Pirates Who Don’t Do Anything: A Veggie Tales Movie Parent Guide
Parent Movie Review
The VeggieTales brand has gained a significant audience since their humble beginning as a series of half-hour home videos illustrating biblical stories using talking vegetables as characters. Created by mastermind Phil Vischer—a witty nerd with Christian principles who was smitten by computer animation during the art form’s earliest years—the franchise was growing faster than potatoes in Idaho until a deal went sour and left the parent company financially destitute.
Since the reorganization, plots in the animated garden are somewhat less overtly religious, yet they still carry a thoughtful message about doing good things. Thus The Pirates Who Don’t Do Anything won’t feel like a Sunday sermon, but you can still expect a moral about finding the courage and determination to make good choices and work together to solve problems.
The story involves three veggie characters that, thanks to a “Silly Song” in one of those early videos—have become known as The Pirates Who Don’t Do Anything. The slothful seafarers open this movie working as “cabin boys” (a fancy term for bus boys) in a themed dinner theater featuring (quoting a term from the original song) a piratey performance.
In spite of their dreary jobs, they dream of one day taking the stage and becoming part of the production. Unfortunately they are missing more than just acting skills. George (Pa Grape) has an abundance of good ideas but lacks the courage to put any of them into action. Fearful Elliot (Larry the Cucumber) keeps an ongoing list of his paranoia and lazy Sedgewick (Mr. Lunt) is just pennies away from having to move back in with his parents.
Botching their one chance to prove they have what it takes to entertain the eaters, the dejected trio begins their walk home when suddenly a golden orb appears. A push of the object’s flashing button sends them on a journey where they will be forced to overcome their self-imposed limitations and eventually ripen into the vegetables they were intended to become.
Not surprisingly, there is little here for parents to fear, other than some swashbuckling action of the very mildest sort. Cannonballs do fly in a battle scene, and there are a few moments of mild peril (involving cheese curls and sea monsters) that may incite fear in the very youngest of viewers. One secondary character also appears to die from drowning.
It’s good to see Larry and the gang back in fine form. And although the biblical references have nearly disappeared, Phil Vischer’s cool-as-a-cucumber wit is evident in many scenes giving this film a good chance at getting some serious green at the box office.Starring Mike Nawrocki, Phil Vischer. Theatrical release January 10, 2008. Updated March 31, 2009
Pirates Who Don’t Do Anything: A Veggie Tales Movie
Rating & Content Info
Why is Pirates Who Don’t Do Anything: A Veggie Tales Movie rated G? Pirates Who Don’t Do Anything: A Veggie Tales Movie is rated G by the MPAA
A theatrical version of the popular VeggieTales series, there is little content in this G-rated animated film to prohibit viewing for nearly any age. Some mild swashbuckling action includes a short battle between two ships with cannonballs flying through the air. In another scene, cannonballs hit and sink a ship, with a crewmember appearing to drown. Sea monsters, rock monsters and other strange critters may cause some momentary fear for the youngest of viewers and characters are in peril on various occasions. Two children are kidnapped and vaguely threatened. In what appears to be a rustic saloon, pirate characters are depicted drinking from beer steins but it is clearly indicated they are drinking root beer.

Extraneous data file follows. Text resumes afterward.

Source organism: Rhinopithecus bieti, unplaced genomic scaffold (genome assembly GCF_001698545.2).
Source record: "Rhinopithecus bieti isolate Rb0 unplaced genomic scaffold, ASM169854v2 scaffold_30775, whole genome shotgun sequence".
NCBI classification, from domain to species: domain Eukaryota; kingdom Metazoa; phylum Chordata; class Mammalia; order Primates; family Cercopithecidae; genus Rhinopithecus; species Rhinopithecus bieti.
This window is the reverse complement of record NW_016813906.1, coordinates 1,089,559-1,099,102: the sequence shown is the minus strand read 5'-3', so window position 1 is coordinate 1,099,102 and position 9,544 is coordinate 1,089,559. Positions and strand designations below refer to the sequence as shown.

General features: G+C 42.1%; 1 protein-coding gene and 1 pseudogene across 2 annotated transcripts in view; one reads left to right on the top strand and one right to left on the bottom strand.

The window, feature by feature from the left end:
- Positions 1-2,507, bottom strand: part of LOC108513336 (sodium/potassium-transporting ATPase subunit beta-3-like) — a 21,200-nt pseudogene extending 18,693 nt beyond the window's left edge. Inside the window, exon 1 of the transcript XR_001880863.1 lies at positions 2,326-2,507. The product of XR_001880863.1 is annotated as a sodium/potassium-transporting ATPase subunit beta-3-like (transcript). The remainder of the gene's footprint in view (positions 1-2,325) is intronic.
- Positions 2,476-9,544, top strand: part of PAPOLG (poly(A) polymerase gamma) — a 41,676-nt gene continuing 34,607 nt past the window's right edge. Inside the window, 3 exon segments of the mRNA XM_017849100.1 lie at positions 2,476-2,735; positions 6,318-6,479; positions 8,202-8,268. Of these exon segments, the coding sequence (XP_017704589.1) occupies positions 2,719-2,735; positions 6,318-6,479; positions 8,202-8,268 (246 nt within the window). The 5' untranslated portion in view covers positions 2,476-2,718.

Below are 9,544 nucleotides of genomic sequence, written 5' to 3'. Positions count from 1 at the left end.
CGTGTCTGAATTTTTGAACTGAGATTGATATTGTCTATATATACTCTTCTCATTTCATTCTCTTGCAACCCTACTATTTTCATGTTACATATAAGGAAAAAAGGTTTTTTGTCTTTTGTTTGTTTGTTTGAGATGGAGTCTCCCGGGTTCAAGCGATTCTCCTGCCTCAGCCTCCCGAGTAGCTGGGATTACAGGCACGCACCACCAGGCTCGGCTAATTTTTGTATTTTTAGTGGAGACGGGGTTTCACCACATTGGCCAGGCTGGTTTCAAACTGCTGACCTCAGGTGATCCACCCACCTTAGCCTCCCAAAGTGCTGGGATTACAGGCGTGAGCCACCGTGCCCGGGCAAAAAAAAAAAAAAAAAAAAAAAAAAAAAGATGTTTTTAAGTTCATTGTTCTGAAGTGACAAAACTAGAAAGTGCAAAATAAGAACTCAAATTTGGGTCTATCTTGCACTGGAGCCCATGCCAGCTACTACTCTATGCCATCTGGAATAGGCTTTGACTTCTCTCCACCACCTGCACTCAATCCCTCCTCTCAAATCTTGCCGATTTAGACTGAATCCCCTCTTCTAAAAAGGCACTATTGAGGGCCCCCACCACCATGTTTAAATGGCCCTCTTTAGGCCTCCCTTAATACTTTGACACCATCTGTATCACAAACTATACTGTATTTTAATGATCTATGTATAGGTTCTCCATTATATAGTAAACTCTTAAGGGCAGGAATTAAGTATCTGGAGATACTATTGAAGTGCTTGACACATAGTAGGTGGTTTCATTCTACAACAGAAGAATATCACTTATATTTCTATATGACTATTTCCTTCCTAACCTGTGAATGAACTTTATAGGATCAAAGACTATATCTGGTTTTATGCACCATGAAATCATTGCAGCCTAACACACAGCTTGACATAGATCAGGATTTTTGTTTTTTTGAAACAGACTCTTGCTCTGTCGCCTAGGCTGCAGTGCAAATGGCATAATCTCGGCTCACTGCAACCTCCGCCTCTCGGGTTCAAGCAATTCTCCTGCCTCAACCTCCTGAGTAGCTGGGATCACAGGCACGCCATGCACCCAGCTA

Page last updated March 31, 2009
Pirates Who Don’t Do Anything: A Veggie Tales Movie Parents' Guide
This movie says, “A hero is the one who, no matter how hard, does what he knows is right.” How does this statement differ from the types of heroes we often see portrayed in media?
The three main characters in this film are all given opportunities to overcome their fears thanks to being presented with a difficult, yet achievable, challenge. Do you see your challenges as opportunities to grow? How does our attitude toward adversity alter our ability to cope with difficult circumstances?
The most recent home video release of Pirates Who Don’t Do Anything: A Veggie Tales Movie movie is October 13, 2008. Here are some details…
DVD Release Date: 14 October 2008
The Pirates Who DonÕt Do Anything A VeggieTales Movie sails onto the home video market with the following bonus extras in its wake: an extended ending (Deja Grape), featurettes (What Makes a Hero, Out to Sea, Family Treasure Adventure and a Parents Guide) and behind-the-scenes peeks (Making a Veggie Pirate Movie, Why We Do It, Art Gallery, How to Draw, Character Commentary and Studio Commentary). There are also interactive Fun & Games, like Pirate Singalong, Treasure Detector Game, Pirates Trivia, Pirates 101, Fashion Plank Game and an Interactive Storybook. Audio tracks are available in Dolby Digital 5.1 Surround (English), with subtitles in English.
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Another group of fearful characters find the courage they lack in the Wizard of Oz. The Pirates Who Don’t Do Anything have also appeared in other productions of theVeggieTales franchise, including Jonah: A VeggieTales Movie and VeggieTales: The Ultimate Silly Song Countdown.